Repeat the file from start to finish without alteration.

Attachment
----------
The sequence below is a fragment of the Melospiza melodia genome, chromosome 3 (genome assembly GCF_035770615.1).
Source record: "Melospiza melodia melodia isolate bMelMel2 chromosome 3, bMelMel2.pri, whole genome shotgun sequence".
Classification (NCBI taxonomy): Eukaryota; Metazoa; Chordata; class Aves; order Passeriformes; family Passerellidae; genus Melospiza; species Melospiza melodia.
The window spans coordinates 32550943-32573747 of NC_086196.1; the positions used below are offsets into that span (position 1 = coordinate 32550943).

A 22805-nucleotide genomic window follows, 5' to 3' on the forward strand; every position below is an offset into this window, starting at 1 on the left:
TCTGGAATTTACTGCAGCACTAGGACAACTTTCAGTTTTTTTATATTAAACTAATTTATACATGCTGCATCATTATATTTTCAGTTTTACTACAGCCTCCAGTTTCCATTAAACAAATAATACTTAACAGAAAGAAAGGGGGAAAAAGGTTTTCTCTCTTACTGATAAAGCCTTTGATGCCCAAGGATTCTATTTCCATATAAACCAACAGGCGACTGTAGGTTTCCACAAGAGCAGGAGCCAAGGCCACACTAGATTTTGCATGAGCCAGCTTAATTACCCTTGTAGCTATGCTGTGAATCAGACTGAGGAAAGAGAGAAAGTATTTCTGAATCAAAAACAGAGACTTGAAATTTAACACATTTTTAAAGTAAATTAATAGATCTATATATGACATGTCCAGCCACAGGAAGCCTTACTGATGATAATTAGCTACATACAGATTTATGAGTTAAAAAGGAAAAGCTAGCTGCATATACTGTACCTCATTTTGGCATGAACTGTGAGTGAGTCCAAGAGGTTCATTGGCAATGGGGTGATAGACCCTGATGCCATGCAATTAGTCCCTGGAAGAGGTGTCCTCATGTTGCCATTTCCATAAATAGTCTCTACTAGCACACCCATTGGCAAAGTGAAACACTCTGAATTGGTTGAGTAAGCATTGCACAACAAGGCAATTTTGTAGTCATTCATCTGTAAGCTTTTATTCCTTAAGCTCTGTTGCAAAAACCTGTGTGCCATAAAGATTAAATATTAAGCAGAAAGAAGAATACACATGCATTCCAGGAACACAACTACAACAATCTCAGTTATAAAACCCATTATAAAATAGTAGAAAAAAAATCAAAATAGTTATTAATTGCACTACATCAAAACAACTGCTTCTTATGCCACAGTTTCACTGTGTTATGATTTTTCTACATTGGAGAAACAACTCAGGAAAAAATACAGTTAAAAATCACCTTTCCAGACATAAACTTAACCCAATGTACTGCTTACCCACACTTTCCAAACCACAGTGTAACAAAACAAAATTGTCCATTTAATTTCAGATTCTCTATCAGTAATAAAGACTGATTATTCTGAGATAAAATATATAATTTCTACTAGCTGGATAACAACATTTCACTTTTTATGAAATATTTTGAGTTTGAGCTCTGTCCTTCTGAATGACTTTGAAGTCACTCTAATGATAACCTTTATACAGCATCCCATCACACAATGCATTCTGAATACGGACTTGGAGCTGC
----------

The sequence below is a fragment of the Melospiza melodia genome, chromosome 3 (genome assembly GCF_035770615.1).
Source record: "Melospiza melodia melodia isolate bMelMel2 chromosome 3, bMelMel2.pri, whole genome shotgun sequence".
Classification (NCBI taxonomy): Eukaryota; Metazoa; Chordata; class Aves; order Passeriformes; family Passerellidae; genus Melospiza; species Melospiza melodia.
The window spans coordinates 32550943-32573747 of NC_086196.1; the positions used below are offsets into that span (position 1 = coordinate 32550943).

A 22805-nucleotide genomic window follows, 5' to 3' on the forward strand; every position below is an offset into this window, starting at 1 on the left:
TCTGGAATTTACTGCAGCACTAGGACAACTTTCAGTTTTTTTATATTAAACTAATTTATACATGCTGCATCATTATATTTTCAGTTTTACTACAGCCTCCAGTTTCCATTAAACAAATAATACTTAACAGAAAGAAAGGGGGAAAAAGGTTTTCTCTCTTACTGATAAAGCCTTTGATGCCCAAGGATTCTATTTCCATATAAACCAACAGGCGACTGTAGGTTTCCACAAGAGCAGGAGCCAAGGCCACACTAGATTTTGCATGAGCCAGCTTAATTACCCTTGTAGCTATGCTGTGAATCAGACTGAGGAAAGAGAGAAAGTATTTCTGAATCAAAAACAGAGACTTGAAATTTAACACATTTTTAAAGTAAATTAATAGATCTATATATGACATGTCCAGCCACAGGAAGCCTTACTGATGATAATTAGCTACATACAGATTTATGAGTTAAAAAGGAAAAGCTAGCTGCATATACTGTACCTCATTTTGGCATGAACTGTGAGTGAGTCCAAGAGGTTCATTGGCAATGGGGTGATAGACCCTGATGCCATGCAATTAGTCCCTGGAAGAGGTGTCCTCATGTTGCCATTTCCATAAATAGTCTCTACTAGCACACCCATTGGCAAAGTGAAACACTCTGAATTGGTTGAGTAAGCATTGCACAACAAGGCAATTTTGTAGTCATTCATCTGTAAGCTTTTATTCCTTAAGCTCTGTTGCAAAAACCTGTGTGCCATAAAGATTAAATATTAAGCAGAAAGAAGAATACACATGCATTCCAGGAACACAACTACAACAATCTCAGTTATAAAACCCATTATAAAATAGTAGAAAAAAAATCAAAATAGTTATTAATTGCACTACATCAAAACAACTGCTTCTTATGCCACAGTTTCACTGTGTTATGATTTTTCTACATTGGAGAAACAACTCAGGAAAAAATACAGTTAAAAATCACCTTTCCAGACATAAACTTAACCCAATGTACTGCTTACCCACACTTTCCAAACCACAGTGTAACAAAACAAAATTGTCCATTTAATTTCAGATTCTCTATCAGTAATAAAGACTGATTATTCTGAGATAAAATATATAATTTCTACTAGCTGGATAACAACATTTCACTTTTTATGAAATATTTTGAGTTTGAGCTCTGTCCTTCTGAATGACTTTGAAGTCACTCTAATGATAACCTTTATACAGCATCCCATCACACAATGCATTCTGAATACGGACTTGGAGCTGC